How Russia dominates the European gas market
Recent events show that Moscow is no longer hiding the fact that it prioritises supplies to countries that are either friendly or considered important for maintaining the company’s overall market share.
Late June saw a significant non-event. When monthly auctions were held for gas transit capacity through Ukraine in July, Russia’s Gazprom conspicuously failed to reserve any additional capacity. This was despite general expectations of higher supply volumes during the peak season for underground gas storage (UGS) injections, which in Europe begins around mid-year.
The result was consternation—and a spike in gas prices. As an article in London’s Financial Times (FT) noted on July 1st, prices in Europe for delivery in the following month hit €36.90/MWh on that day—surpassing even the previous record that had been set in 2008—while prices in the UK leapt almost 30% in a single day.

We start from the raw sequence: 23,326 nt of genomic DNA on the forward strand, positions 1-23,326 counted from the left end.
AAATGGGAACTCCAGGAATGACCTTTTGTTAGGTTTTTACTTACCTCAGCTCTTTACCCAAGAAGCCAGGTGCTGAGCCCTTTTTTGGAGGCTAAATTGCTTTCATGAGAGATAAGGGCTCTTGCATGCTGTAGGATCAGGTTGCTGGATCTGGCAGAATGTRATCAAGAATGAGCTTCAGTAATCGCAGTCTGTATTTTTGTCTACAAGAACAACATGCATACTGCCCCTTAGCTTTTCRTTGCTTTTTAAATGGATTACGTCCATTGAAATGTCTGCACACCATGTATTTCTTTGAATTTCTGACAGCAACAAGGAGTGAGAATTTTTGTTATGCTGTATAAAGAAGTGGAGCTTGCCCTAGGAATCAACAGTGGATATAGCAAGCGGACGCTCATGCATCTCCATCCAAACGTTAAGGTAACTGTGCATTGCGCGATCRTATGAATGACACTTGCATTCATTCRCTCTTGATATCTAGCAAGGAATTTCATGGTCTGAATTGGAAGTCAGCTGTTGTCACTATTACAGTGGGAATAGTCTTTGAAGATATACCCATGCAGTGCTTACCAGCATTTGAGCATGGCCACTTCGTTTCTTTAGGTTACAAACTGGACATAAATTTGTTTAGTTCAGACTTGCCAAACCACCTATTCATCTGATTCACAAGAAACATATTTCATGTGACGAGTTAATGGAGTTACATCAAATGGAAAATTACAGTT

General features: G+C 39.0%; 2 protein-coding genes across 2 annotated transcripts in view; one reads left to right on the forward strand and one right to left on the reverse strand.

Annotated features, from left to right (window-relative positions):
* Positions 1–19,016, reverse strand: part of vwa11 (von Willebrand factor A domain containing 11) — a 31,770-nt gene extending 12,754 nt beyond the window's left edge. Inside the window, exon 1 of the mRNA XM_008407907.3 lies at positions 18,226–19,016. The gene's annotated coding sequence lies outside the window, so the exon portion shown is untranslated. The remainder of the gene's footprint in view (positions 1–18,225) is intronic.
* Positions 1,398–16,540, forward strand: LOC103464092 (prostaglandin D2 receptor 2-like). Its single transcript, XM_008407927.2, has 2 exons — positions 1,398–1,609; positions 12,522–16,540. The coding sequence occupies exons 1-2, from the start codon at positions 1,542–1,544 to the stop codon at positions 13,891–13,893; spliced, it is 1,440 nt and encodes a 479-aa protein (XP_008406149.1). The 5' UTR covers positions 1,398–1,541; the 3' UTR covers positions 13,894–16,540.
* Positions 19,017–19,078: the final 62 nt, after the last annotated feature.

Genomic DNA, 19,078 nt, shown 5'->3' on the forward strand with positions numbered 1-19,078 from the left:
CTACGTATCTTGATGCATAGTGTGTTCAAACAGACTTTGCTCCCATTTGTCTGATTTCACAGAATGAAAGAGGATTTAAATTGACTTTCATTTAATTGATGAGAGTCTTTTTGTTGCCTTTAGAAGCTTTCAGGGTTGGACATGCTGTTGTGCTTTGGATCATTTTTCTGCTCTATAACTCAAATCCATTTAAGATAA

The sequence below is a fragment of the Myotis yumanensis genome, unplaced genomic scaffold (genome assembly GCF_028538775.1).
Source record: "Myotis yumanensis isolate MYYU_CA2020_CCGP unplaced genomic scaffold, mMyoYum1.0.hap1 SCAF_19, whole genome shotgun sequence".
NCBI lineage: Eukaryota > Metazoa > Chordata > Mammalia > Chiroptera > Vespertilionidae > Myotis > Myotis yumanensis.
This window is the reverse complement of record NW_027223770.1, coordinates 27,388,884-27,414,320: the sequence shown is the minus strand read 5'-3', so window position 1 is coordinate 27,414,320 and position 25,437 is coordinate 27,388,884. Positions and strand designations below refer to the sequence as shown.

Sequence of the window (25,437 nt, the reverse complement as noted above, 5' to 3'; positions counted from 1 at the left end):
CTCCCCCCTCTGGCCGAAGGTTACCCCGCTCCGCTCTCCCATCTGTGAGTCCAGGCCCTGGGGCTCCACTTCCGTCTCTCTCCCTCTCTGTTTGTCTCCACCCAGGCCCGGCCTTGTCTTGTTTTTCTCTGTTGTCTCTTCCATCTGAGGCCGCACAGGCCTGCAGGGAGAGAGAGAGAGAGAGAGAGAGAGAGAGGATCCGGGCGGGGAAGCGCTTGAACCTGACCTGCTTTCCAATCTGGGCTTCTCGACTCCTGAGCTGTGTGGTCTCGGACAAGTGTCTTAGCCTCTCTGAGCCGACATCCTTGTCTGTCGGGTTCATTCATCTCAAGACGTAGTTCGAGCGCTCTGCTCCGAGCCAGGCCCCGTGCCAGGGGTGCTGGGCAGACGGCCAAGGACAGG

With supply already tight, there was talk of “blackmail”, notably from Sergiy Makogon, CEO of Ukrtransgaz, Ukraine’s gas transmission system operator. As cited by the FT, Mr Makogon said that refusal to ship additional volumes via Ukraine amounted to deliberately holding back supplies from Europe and that Russia could have tempered this year’s doubling of gas prices if it pumped more. Moscow’s aim was to force approval of the controversial Nord Stream-2 pipeline, thought Mr Makogon.
The European Commission—chronically soft on Gazprom—was cited by the FT initially as saying that there were “no indications of specific behaviour by any of our suppliers to drive up prices”. But even Brussels was sounding more critical within a few days.
Gazprom protested its innocence: “optimisation” of flows was normal, while it was supplying gas in strict accord with contracts—pre-agreed volumes in full, with additional requests treated on an “if possible’ basis.
And, on July 5th, Moscow-based Izvestia daily ran a commentary by one Alexander Frolov (deputy director of Russia’s National Energy Institute), which simply denied that Gazprom was keeping Europe short of gas. At 99.9 billion cubic meters (bcm), Gazprom’s total export deliveries in the first half of 2021 were 25.7% up on H1 2020 and were, in fact, the second-highest H1 total ever, second only to 101.2 bcm in H1 2018. And the boost in supplies to several European countries was really impressive, Mr Frolov noted, mentioning the following y/y growths in H1 deliveries:
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